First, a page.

The ab initio description of nuclear structure phenomena has progressed tremendously over the past years. In particular, the recent development and extension of innovative many-body methods for the description of medium-mass systems has emerged as a pillar of modern theoretical nuclear structure physics, which allows for systematically improvable, approximate solutions of the time-independent Schrödinger equation. However, even though being well established, a highly accurate solution requires significant computational resources—the numerical solution of the Schrödinger equation rapidly becomes intractable even on supercomputing facilities. Only the development of new many-body approaches and new algorithms allows us to push the mass frontier towards heavier systems and away from shell closures. Our research group has developed several novel hybrid many-body methods that allow to address nuclear observables of arbitrary open-shell systems far away from shell closures, which could only partially be described via controlled expansion methods in the past. The most versatile of these hybrid methods is the In-Medium No-Core Shell Model (IM-NCSM), which allows for the description of genuine open-shell nuclei in a no-core ab initio framework.
For studying a broad range of open-shell medium-mass nuclei, we have developed two novel hybrid ab initio methods, the In-Medium No-Core Shell Model (IM-NCSM) and the perturbatively
improved No-Core Shell Model (NCSM-PT). Both methods build on the flexibility of the NCSM and supplement it either with a Multi-Reference In-Medium Similarity Renormalization Group (MR-IM-SRG) decoupling of the underlying Hamiltonian or with an a posteriori correction via low-order Multiconfigurational Perturbation Theory. In this way, the convergence of the NCSM is drastically enhanced, so that arbitrary closed and open-shell nuclei in the medium-mass domain become accessible. While the NCSM-PT is limited to the description of ground and excited state energies, the IM-NCSM provides access to the full range of nuclear structure observables. This includes electromagnetic transition strengths and moments that define nuclear spectroscopy and are of particular interest in connection with ongoing experiments. Only recently, we have extended the IM-NCSM to the description of electric quadrupole and magnetic dipole observables, which requires a consistent Magnus transformation of non-scalar operators. The study of these observables will be at the heart of the research program of our research group for the coming years.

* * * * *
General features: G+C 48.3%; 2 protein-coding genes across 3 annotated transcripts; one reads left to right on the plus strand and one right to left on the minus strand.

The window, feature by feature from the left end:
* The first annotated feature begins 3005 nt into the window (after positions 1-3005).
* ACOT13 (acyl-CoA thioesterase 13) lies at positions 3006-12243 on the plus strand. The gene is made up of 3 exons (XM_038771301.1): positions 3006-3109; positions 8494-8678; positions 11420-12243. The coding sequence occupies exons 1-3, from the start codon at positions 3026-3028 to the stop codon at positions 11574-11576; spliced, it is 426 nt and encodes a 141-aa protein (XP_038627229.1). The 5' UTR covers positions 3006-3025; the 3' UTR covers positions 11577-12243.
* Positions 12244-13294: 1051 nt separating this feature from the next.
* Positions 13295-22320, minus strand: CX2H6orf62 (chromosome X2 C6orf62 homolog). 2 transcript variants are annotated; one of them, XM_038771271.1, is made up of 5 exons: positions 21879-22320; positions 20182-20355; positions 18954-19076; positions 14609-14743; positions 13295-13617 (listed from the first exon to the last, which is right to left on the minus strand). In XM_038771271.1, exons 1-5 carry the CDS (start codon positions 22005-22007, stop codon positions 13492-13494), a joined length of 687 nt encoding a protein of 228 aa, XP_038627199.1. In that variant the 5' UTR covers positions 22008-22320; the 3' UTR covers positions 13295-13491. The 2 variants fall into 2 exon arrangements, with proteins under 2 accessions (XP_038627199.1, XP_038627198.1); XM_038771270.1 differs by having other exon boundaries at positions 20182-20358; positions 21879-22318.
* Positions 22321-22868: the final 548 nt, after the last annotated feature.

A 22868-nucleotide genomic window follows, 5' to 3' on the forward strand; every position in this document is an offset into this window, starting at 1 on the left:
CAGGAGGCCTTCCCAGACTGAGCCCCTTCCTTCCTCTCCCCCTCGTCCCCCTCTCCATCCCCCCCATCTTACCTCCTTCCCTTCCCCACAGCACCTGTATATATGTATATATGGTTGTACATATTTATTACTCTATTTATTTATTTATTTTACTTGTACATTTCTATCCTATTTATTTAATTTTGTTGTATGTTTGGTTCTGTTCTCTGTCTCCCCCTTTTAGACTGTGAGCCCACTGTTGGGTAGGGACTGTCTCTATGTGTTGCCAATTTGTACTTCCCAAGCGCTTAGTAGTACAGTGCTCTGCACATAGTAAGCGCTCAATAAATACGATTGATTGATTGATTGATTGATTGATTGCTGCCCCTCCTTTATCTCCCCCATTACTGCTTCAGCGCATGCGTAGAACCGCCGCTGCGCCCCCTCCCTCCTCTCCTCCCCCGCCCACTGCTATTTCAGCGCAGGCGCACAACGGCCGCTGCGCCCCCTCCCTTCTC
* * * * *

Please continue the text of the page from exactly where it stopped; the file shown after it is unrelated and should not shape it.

Figure 1 shows a summary of the results for even isotopes of the neon isotopic chain, including electric quadrupole observables and charge radii as function of the isotope. The error bars indicate combined many-body and interaction uncertainties. The order-by-order convergence of magnetic dipole observables for 18-25Ne is shown in Figure 2 for different truncations Nrefmax of the reference space. The two types of error bars indicate the interaction and the many-body uncertainties.
We have focused our investigations in the past project period on the characterization and application of new families of chiral two plus three-nucleon interactions. We have explored two specific families of interactions with different regulator choices, nonlocal and semilocal regulators. A complete quantification of theory uncertainties is a central goal of modern ab initio nuclear structure theory. Using these interactions, we have explored the spectroscopy of neon isotopes from 18Ne to 36Ne. These calculations not only address ground-state energies and radii, but also excitation spectra and electromagnetic transitions and moments using consistently free-space SRG-evolved electric quadrupole and magnetic dipole operators. For the even neon isotopes, the ground-state energies charge radii and first excited-state energies are in good agreement with experimental. For the electric B(E2) transition strengths and quadrupole moments we obtain a systematic underestimation, which could be due to neglected higer-body terms in the IM-SRG evolution. Furthermore, all neon isotopes show deformation or clustering behaviour. It could be that the IM-NCSM does not capture enough of these deformation effects. For the magnetic monopole observables the results agree more with the experimental compared to the electric quadrupole observables. Especially the magnetic dipole moments of 20-22Ne are in good agreement.